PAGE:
Referring now to
With reference to
As shown in
With reference to
The regions of semiconductor memory device 10 that are exposed through mask 66 are preferably exposed to an anisotropic etchant in order to further define plugs 24 and straps 26 and to remove any stringers of the conductive materials employed in layers 42, 44, and 64 that may remain in these exposed regions. Preferably, an isotropic etchant is then employed to remove any remaining conductive materials that are exposed through mask 66. Accordingly, the use of both an anisotropic and an isotropic etchant is useful to substantially remove any stringers that may extend from or between plugs 24, straps 26, or digit lines 28 and that may cause electrical shorts in semiconductor memory device 10, while facilitating the fabrication of digit lines having a thickness of less than about 0.25 micron and a pitch of less than about 0.55 micron.
An insulative layer may then be disposed over plugs 24 and straps 26 by known processes. Other structures may also be fabricated over plugs 24, straps 26, and their corresponding digit lines 28, as known in the art.
Although the foregoing description contains many specifics and examples, these should not be construed as limiting the scope of the present invention, but merely as providing illustrations of some of the presently preferred embodiments. Similarly, other embodiments of the invention may be devised which do not depart from the spirit or scope of the present invention. The scope of this invention is, therefore, indicated and limited only by the appended claims and their legal equivalents, rather than by the foregoing description. All additions, deletions and modifications to the invention as disclosed herein and which fall within the meaning of the claims are to be embraced within their scope.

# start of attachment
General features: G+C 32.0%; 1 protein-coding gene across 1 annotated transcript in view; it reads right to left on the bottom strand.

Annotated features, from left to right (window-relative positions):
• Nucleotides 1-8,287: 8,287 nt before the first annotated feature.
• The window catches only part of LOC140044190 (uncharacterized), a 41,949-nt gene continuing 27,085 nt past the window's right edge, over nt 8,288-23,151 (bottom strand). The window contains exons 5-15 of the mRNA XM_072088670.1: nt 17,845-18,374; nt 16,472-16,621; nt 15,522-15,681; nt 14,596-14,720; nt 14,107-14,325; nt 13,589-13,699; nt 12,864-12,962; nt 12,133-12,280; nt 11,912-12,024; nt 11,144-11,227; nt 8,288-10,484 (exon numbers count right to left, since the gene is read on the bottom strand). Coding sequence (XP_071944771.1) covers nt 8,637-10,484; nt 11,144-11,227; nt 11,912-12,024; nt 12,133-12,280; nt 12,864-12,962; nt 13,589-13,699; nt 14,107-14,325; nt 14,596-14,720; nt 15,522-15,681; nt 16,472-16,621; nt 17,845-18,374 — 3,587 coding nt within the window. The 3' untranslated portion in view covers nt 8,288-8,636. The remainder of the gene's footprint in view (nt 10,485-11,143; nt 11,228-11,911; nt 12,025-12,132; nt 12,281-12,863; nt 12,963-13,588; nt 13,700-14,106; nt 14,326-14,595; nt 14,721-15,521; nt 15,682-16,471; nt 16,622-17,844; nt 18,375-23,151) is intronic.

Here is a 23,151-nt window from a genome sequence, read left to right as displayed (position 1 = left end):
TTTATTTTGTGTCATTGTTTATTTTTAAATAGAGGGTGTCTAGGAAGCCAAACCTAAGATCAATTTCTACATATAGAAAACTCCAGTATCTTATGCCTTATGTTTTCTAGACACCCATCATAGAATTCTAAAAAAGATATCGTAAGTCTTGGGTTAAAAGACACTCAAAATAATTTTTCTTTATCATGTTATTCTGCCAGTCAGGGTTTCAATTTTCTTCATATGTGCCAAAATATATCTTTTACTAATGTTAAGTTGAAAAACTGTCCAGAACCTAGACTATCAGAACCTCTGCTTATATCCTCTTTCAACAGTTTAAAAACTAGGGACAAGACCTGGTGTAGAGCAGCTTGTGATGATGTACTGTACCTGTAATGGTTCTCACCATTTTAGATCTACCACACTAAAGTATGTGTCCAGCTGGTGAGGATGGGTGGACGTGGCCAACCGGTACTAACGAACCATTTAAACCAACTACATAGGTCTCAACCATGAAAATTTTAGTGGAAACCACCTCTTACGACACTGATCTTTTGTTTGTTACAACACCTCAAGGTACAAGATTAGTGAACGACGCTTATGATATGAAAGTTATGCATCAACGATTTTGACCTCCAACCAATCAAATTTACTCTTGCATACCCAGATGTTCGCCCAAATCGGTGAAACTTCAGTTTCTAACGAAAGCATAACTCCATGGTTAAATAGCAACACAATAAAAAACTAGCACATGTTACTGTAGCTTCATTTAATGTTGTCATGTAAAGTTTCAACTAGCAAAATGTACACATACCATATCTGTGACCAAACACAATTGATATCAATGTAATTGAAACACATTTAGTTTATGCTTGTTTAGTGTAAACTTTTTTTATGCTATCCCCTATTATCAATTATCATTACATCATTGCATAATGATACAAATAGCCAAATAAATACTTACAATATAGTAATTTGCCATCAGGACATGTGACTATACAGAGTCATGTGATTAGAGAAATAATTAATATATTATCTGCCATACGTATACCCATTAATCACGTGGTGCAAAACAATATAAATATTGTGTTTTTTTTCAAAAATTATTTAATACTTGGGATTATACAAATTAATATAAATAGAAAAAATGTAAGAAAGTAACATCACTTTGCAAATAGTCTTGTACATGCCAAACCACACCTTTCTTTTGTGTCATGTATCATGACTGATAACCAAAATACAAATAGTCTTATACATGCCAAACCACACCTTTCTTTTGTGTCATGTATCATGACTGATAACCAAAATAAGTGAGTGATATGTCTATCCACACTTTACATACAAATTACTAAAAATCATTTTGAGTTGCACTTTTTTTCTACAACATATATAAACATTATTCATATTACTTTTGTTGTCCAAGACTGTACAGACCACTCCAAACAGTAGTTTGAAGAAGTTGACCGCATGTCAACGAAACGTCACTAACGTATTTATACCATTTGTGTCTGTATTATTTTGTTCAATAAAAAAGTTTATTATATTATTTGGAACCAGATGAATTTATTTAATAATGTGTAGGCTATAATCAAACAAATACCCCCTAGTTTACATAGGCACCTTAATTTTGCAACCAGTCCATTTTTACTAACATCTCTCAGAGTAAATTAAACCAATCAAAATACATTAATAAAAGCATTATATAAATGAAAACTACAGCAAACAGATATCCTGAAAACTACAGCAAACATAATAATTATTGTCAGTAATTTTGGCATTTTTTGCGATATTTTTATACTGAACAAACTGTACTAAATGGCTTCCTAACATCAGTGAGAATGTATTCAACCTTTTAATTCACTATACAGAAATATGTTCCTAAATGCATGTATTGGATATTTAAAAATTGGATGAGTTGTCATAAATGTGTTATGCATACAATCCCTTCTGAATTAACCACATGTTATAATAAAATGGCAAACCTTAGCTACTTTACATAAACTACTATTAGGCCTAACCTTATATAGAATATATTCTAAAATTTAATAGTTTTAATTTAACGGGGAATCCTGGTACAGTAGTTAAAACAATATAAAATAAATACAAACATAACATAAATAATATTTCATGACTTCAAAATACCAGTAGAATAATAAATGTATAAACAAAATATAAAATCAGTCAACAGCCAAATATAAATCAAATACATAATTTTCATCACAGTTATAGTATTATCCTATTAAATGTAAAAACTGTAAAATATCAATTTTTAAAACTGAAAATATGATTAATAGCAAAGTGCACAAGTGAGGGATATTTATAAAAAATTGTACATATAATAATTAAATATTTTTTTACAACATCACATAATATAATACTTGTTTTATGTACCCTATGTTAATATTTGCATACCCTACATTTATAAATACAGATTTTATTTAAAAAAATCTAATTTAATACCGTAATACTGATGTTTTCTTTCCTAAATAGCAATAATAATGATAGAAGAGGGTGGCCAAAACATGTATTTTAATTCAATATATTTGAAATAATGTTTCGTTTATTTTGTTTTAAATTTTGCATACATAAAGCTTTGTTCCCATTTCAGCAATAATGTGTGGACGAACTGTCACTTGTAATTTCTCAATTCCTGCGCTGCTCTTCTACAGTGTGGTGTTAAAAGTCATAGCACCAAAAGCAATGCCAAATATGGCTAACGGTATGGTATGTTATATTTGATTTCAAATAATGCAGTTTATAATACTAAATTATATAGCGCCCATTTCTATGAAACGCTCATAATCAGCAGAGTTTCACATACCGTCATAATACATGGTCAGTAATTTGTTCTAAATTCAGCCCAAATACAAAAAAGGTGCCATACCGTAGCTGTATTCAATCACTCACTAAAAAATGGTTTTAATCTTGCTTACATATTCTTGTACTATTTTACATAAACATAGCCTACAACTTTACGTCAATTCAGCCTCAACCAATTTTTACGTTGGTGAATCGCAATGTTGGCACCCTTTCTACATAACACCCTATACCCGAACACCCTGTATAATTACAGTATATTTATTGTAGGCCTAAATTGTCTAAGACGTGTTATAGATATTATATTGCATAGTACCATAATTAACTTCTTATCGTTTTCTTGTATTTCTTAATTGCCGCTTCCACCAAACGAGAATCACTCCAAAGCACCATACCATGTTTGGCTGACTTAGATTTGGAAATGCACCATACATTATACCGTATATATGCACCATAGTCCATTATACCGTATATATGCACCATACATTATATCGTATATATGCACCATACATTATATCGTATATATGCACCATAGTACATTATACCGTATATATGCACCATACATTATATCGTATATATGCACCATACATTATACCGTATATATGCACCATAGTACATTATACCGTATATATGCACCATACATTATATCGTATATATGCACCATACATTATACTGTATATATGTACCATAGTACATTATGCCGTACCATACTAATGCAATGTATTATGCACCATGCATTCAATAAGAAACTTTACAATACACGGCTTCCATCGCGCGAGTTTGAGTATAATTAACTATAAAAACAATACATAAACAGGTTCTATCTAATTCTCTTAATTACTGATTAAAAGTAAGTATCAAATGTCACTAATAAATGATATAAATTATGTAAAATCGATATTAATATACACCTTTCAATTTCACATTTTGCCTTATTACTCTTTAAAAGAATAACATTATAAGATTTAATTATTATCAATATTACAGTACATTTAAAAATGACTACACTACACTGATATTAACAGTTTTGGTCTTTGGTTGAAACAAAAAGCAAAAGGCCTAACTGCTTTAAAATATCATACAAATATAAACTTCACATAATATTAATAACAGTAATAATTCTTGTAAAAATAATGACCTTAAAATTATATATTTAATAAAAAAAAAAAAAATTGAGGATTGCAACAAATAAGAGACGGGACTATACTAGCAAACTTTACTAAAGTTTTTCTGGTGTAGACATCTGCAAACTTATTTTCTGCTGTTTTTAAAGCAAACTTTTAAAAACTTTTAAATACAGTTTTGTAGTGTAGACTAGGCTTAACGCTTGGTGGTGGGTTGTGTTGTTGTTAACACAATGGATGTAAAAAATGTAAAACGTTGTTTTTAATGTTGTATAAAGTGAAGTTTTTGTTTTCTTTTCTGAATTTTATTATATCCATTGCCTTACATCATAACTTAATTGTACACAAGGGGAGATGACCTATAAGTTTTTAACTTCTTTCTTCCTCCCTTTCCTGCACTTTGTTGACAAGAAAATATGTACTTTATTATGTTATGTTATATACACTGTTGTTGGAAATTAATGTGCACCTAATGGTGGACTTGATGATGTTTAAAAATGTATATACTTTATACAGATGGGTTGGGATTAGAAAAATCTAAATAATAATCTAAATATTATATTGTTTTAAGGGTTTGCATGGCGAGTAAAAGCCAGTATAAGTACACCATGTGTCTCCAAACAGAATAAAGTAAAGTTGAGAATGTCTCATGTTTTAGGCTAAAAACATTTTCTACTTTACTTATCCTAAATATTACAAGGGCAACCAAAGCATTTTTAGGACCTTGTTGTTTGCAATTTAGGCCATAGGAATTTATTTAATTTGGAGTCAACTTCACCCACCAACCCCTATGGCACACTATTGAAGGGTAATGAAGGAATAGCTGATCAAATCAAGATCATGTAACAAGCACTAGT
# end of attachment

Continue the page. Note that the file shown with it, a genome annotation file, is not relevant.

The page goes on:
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|U.S. Classification||257/296, 257/390, 257/E23.145, 257/776|
|International Classification||H01L27/108, H01L21/8242, H01L21/60, H01L27/105, H01L23/48, H01L21/768, H01L21/8239, H01L29/76|
|Cooperative Classification||H01L27/1052, H01L27/10888, H01L21/76897, H01L27/10811, H01L27/10885, H01L21/76838, H01L27/105|
|European Classification||H01L27/108M4D4, H01L21/768S, H01L27/105, H01L21/768C, H01L21/8239|
|Jul 28, 2009||CC||Certificate of correction|
|Oct 1, 2012||FPAY||Fee payment|
Year of fee payment: 4
|May 12, 2016||AS||Assignment|
Owner name: U.S. BANK NATIONAL ASSOCIATION, AS COLLATERAL AGEN
Free format text: SECURITY INTEREST;ASSIGNOR:MICRON TECHNOLOGY, INC.;REEL/FRAME:038669/0001
Effective date: 20160426
|Jun 2, 2016||AS||Assignment|
Owner name: MORGAN STANLEY SENIOR FUNDING, INC., AS COLLATERAL
Free format text: PATENT SECURITY AGREEMENT;ASSIGNOR:MICRON TECHNOLOGY, INC.;REEL/FRAME:038954/0001
Effective date: 20160426
|Dec 1, 2016||FPAY||Fee payment|
Year of fee payment: 8